The Deception Of Women In Homer's Odyssey

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In my previous essay, I explained positive deception and how the female characters in The Odyssey sought to deceive to save themselves or their loved ones. Reading the Euripides’s tragedies Medea and Hippolytus I have found that deception in the female characters come from revenge and to protect their own reputation. Medea deceived so that Jason could feel the same pain that she has endured. Since Hippolytus did not worship Aphrodite she resulted to act in treachery. The women in both of Euripides works went to extreme measures to make sure that the ones around them respected them and because they felt their actions are justifiable. Unlike Penelope and Athena in The Odyssey, the women in Euripides plays are selfish and acting out for personal gain. Magnifying each event women in ancient Greek are prone to deception whether it is good or bad. Medea is a character that has done some treacherous things all in the act of love. She has killed when she was both happy and sad. Her deception started when she met Jason and stole from her father in an effort to gain Jason’s…show more content…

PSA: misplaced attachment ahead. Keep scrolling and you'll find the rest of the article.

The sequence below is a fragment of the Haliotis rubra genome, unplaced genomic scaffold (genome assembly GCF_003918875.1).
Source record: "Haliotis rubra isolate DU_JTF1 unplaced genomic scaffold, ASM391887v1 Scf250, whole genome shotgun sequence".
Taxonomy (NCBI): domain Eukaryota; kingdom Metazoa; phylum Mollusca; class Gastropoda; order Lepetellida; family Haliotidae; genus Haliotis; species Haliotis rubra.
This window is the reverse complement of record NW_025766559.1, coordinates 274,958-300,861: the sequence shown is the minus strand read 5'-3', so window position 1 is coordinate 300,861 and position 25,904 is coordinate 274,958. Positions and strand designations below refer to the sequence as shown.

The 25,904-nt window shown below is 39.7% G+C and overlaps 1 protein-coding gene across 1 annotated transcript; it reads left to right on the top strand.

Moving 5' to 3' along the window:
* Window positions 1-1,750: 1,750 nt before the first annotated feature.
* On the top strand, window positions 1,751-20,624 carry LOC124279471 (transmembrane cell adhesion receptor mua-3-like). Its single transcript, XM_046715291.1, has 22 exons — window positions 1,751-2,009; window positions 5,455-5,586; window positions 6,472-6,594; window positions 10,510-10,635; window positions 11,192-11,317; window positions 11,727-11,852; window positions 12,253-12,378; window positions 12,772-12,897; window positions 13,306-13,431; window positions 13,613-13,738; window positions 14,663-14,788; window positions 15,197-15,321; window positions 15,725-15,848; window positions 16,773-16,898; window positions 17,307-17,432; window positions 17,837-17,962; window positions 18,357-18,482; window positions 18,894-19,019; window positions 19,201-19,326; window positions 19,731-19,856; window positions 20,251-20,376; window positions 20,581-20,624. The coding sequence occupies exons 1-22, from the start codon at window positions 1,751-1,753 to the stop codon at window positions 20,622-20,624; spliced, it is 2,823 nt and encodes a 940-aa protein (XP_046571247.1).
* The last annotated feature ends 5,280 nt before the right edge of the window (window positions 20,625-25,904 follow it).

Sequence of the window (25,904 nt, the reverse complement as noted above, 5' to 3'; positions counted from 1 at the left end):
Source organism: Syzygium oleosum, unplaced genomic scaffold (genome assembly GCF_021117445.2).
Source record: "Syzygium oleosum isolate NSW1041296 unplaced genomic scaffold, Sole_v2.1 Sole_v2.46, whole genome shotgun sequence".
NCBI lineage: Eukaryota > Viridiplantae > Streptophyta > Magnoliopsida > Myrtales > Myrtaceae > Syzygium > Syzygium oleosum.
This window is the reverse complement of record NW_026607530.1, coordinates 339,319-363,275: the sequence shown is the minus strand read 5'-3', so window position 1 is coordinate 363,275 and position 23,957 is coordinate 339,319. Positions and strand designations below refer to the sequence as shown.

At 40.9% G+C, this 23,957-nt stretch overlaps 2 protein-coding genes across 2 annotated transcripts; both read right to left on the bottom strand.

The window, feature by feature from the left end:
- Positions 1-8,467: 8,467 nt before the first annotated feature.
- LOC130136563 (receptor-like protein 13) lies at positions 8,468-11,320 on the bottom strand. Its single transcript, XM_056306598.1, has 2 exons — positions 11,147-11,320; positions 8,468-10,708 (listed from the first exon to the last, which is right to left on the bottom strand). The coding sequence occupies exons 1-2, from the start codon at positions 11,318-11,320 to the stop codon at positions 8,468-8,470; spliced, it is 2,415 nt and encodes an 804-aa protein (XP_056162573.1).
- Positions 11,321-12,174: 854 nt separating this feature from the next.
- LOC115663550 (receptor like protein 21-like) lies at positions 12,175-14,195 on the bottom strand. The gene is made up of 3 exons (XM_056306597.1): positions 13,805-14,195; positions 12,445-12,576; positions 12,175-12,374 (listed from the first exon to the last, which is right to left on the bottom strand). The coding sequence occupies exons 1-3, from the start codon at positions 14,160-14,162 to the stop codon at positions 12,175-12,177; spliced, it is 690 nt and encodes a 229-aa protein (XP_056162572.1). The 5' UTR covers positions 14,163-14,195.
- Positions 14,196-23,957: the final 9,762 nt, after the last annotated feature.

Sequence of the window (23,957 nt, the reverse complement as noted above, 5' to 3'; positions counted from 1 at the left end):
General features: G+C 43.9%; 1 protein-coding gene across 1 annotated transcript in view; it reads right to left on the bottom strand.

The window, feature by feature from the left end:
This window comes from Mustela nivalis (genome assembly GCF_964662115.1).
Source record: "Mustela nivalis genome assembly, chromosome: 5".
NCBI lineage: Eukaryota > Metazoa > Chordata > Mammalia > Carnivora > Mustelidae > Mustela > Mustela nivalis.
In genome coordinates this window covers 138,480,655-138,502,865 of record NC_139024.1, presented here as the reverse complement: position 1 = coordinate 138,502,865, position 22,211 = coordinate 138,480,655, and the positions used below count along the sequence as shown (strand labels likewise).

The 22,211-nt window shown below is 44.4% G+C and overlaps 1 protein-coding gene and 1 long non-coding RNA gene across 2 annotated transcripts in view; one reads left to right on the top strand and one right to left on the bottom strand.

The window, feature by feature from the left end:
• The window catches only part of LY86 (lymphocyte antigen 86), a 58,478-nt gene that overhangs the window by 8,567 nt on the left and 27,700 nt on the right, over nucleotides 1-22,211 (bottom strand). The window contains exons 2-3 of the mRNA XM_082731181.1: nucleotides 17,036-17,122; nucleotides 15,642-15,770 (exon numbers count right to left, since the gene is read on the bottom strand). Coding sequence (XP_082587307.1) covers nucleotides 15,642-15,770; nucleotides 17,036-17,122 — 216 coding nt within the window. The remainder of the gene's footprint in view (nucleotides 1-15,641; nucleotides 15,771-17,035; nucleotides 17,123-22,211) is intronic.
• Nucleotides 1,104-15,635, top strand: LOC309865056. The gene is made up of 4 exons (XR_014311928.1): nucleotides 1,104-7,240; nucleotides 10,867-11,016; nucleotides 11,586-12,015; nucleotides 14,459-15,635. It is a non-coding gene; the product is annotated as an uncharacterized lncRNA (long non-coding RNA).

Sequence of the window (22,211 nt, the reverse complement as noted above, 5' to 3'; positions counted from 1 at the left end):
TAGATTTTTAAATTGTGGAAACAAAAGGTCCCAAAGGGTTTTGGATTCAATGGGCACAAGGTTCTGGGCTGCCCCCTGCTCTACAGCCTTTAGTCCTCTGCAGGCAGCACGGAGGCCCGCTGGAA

They are irrational about the actions taken and believe that the actions they do take are their last result. Aphrodite’s treachery came from a place of egomania. Once she heard the Hippolytus was not going to worship her she felt disrespected and lead to the deaths of two innocent people. Maybe Aphrodite wanted to make an example out of Hippolytus and show that she shall be worshiped. Also, Medea deception has left her alone and on the run once again. Medea proves it is customary for women in ancient Greek deceived because it was their voice. The women in ancient Greek are prone to deception because happens to be the way they express their anger and channel their emotions. Both Aphrodite and Medea caused death on the innocent for their personal gain. They question whether there is rationality in

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